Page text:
- The French chemist and biologist Louis Pasteur (1822-1895) invented pasteurization, developed the germ theory, founded the field of bacteriology and created the first vaccines against anthrax and rabies. Pasteur's impact upon medicine was so profound that his name remains attached to pasteurization; the Pasteur effect; pasteurella; pasteurellaceae; pasteurellaceae infections; pasteurella haemolytica; pasteurella infections; pasteurella multocida; pasteurellosis, pneumonic; pasteurism; etc. Pasteurization is so much a part of our lives that we tend not to think about it. It is a method of treating food by heating it just enough to kill pathogenic (disease-causing) organisms but not harm the flavor or quality of the food. Pasteurization is used with beer, milk, cheese and egg products. Fresh-squeezed unpasteurized fruit juices are a potential hazard, as some E. coli outbreaks have sadly shown.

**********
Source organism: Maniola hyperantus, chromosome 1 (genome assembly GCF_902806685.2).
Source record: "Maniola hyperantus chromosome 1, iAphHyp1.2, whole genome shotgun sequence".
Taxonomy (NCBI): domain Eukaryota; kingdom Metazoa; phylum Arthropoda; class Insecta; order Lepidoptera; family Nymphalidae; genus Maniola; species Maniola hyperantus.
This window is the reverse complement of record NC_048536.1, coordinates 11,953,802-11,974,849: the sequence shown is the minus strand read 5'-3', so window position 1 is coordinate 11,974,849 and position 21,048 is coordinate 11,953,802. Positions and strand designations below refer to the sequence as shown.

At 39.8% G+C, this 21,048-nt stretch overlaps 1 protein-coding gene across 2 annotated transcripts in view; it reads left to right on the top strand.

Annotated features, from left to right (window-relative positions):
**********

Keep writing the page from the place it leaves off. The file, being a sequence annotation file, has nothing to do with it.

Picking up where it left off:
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* * *Pas·teur (pahs-toorґ) Louis, 1822â€“1895. French chemist, author of the germ theory of disease, and founder of microbiology, virology, and immunology. Pasteur is famous for disproving spontaneous generation and for his work in stereochemistry, lactic and alcoholic fermentation, microbiology and diseases of wine and beer, diseases of silkworms, anaerobiosis, virulent diseases (anthrax, chicken cholera), and preventive inoculation with attenuated microbes (especially against rabies). Pasteur's work enabled Joseph Lister to develop antiseptic surgery.
Medical dictionary. 2011.